“The mentality of a rower is something that really is fascinating to me,” Katstra said. “Rowing is so hard mentally and physically, even emotionally and it is not for everyone. Sitting on the rowing machine and knowing you’re about to do a 2K, which I believe is the toughest test that we do right now, takes guts. Then on top of that, going out and applying everything you’ve learned to racing is physically the most demanding thing, but you get to see the result of all the hours you’ve put in and everything you’ve done to get to this race and this moment.”

College coaches took note and were constantly in communication with Katstra. She said the recruiting process started last September and carried over into this summer.

“The list was as big as 25 schools and I would send them erg test updates and just talk with them and learn more about the schools,” Katstra said. “Throughout my season, coaches would stop by to watch a practice or they would be in contact with my coach or myself. By the end of my junior year, I had narrowed it down to about five schools.”

The list included offers from schools in the Pac-12, Big Ten and the ACC. Last month, she made the trip to Durham, North Carolina and was quickly sold on the Duke program.

“Everything about Duke made me so sure that Duke was the right decision for me,” Katstra said. “Coach Megan [Cooke Carcagno] is absolutely incredible and their program is one that I’m really looking forward to being a part of. As soon as I stepped on campus, I knew that I could go to Duke and be incredibly happy. I met with the coaching staff and after spending the day with them and seeing everything they had to offer, including academically, I was so excited about the possibility and at the time what I hopes would be reality of me going there.”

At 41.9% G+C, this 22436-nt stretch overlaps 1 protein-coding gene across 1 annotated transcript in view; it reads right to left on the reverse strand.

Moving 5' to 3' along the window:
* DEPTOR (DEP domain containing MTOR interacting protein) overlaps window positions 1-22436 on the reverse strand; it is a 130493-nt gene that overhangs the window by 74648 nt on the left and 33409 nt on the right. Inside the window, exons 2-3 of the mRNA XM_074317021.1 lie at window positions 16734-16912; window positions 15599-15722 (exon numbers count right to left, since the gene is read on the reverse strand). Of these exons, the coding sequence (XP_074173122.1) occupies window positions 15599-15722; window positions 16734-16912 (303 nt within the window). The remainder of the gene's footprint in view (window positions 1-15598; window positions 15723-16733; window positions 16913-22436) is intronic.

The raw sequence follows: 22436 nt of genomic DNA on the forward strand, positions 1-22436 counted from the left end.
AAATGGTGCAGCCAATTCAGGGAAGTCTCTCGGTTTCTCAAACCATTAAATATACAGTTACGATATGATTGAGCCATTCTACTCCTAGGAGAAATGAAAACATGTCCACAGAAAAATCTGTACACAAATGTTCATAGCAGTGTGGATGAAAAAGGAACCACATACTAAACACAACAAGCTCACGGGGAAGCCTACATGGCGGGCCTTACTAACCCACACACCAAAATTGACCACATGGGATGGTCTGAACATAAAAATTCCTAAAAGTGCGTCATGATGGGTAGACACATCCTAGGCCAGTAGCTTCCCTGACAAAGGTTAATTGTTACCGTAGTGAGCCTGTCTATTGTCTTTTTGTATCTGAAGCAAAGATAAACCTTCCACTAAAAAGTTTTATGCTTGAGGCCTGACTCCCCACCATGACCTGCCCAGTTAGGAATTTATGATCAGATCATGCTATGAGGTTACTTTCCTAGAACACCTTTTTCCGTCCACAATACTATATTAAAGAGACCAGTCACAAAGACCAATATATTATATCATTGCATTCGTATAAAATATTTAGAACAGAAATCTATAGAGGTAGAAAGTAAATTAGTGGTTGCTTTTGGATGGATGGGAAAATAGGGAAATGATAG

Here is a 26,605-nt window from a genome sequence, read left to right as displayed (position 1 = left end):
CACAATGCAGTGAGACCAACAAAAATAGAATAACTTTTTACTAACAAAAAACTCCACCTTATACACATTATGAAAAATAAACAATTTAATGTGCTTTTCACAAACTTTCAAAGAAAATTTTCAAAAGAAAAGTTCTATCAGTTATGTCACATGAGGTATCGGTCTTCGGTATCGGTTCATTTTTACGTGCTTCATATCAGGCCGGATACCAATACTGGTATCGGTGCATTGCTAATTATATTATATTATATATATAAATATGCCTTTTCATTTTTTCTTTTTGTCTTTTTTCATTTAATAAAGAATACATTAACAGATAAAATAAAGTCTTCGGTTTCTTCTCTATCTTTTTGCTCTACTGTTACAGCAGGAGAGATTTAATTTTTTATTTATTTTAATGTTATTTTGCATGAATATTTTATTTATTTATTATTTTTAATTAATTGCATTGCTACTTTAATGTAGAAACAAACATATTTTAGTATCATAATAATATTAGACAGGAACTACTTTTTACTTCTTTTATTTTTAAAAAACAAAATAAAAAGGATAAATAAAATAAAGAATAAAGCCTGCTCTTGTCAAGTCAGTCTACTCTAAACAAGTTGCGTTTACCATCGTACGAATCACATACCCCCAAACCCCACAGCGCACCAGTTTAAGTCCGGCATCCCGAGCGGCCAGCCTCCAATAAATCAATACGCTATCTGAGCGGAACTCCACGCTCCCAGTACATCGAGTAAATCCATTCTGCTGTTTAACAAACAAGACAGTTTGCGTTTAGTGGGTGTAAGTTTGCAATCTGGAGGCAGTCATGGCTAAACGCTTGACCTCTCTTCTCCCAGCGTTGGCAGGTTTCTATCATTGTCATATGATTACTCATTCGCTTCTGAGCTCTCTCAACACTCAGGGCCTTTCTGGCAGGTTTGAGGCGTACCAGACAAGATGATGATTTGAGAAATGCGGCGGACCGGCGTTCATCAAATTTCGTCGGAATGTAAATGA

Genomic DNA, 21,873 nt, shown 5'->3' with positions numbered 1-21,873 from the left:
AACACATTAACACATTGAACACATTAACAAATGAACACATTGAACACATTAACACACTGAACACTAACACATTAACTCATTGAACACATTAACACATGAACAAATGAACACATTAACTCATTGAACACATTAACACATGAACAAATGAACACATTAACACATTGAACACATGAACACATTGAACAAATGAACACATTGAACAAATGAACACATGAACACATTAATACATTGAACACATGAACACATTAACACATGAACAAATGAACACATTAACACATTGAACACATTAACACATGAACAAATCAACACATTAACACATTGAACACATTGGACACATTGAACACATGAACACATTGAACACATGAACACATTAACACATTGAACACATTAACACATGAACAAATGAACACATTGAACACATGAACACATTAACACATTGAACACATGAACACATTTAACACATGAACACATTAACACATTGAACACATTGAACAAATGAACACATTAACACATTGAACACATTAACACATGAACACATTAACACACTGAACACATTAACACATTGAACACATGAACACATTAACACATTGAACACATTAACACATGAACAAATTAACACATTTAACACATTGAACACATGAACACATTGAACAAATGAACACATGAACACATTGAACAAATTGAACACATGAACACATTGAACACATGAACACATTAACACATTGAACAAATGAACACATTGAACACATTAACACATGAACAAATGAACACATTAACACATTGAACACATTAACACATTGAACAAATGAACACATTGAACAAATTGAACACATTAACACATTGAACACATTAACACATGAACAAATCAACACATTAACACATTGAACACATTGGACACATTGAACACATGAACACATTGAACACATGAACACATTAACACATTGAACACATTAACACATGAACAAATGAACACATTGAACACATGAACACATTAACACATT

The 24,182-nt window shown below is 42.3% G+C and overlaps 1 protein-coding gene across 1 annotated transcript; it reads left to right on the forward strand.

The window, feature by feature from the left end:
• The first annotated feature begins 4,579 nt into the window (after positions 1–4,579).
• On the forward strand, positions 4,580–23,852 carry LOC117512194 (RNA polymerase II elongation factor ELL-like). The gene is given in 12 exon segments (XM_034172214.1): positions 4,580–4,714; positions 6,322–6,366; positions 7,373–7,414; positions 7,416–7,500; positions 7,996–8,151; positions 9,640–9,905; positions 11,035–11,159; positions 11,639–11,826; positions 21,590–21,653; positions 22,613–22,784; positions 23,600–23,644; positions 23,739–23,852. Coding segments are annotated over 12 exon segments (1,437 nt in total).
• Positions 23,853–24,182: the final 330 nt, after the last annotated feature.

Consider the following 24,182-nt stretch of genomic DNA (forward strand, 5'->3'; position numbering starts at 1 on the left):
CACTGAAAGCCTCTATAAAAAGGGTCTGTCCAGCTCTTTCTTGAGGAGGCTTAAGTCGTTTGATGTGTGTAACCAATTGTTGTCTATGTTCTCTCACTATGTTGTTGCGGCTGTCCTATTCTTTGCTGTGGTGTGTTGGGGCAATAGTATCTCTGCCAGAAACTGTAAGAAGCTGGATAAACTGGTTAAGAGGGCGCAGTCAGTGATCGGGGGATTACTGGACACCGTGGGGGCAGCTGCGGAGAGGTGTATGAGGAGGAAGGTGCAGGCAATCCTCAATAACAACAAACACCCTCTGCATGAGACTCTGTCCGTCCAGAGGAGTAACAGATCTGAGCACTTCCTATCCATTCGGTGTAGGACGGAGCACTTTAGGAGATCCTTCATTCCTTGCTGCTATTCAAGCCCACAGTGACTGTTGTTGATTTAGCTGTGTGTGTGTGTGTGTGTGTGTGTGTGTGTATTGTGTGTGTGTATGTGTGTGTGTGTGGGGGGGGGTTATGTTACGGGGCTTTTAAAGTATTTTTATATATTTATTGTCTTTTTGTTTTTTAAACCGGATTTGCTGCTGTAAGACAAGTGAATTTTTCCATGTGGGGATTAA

Coffman couldn’t be prouder.

“Ryleigh’s offer from Duke is the earliest commitment we have had as a team,” Coffman said. “Duke is an up and coming program and Ryleigh will make an immediate impact.”

Katstra is excited about the opportunity.

“I know that I will be coming in as a freshman who previously sculled, with a little sweeping experience, so my first goal is to work toward is being proficient in sweeping,” she said. “From there, I’m going to work as hard as I can to get into an NCAA qualifying boat and really come into my role on the team.”

In the classroom, Katstra hopes to pursue a degree in the engineering field.

“I’m not exactly sure what type of engineering yet, but I’ll take an Engineering 101 class my freshman year so I can explore the different majors and figure out what I’m really excited about,” she said. “I’ve taken engineering through Albemarle’s MESA program, which I’ve absolutely loved and that is really what has gotten me into engineering and the possibilities it brings.”

Katstra admits heading into the process that she wasn’t expecting to commit early, but is happy with the way things worked out. With the decision behind her, she can relax and enjoy her final year of high school.

“It’s going to be really great to be able to go into senior year focused on only rowing and academics,” she said.

Katstra is scheduled to compete in the prestigious Head of the Charles Regatta in October. Next spring, she will compete in the varsity girls doubles and hope to bring home additional hardware.

“Our main goal is to do exactly what we did this season, but improve the times,” she said. “We worked so incredibly hard this past year and were able to achieve an undefeated season, including winning states, Stotesbury [Cup] and Nationals. The goal would be to increase the distance between us and the other boats.”

Coffman is excited to see what the future holds for Katstra.

“In my humble opinion, the sky is the limit for Ryleigh,” she said. “She will continue to get stronger and faster. It takes years to develop a technique efficient stroke. In only 18 months, Ryleigh has already figured out how to truly move a boat through the water.”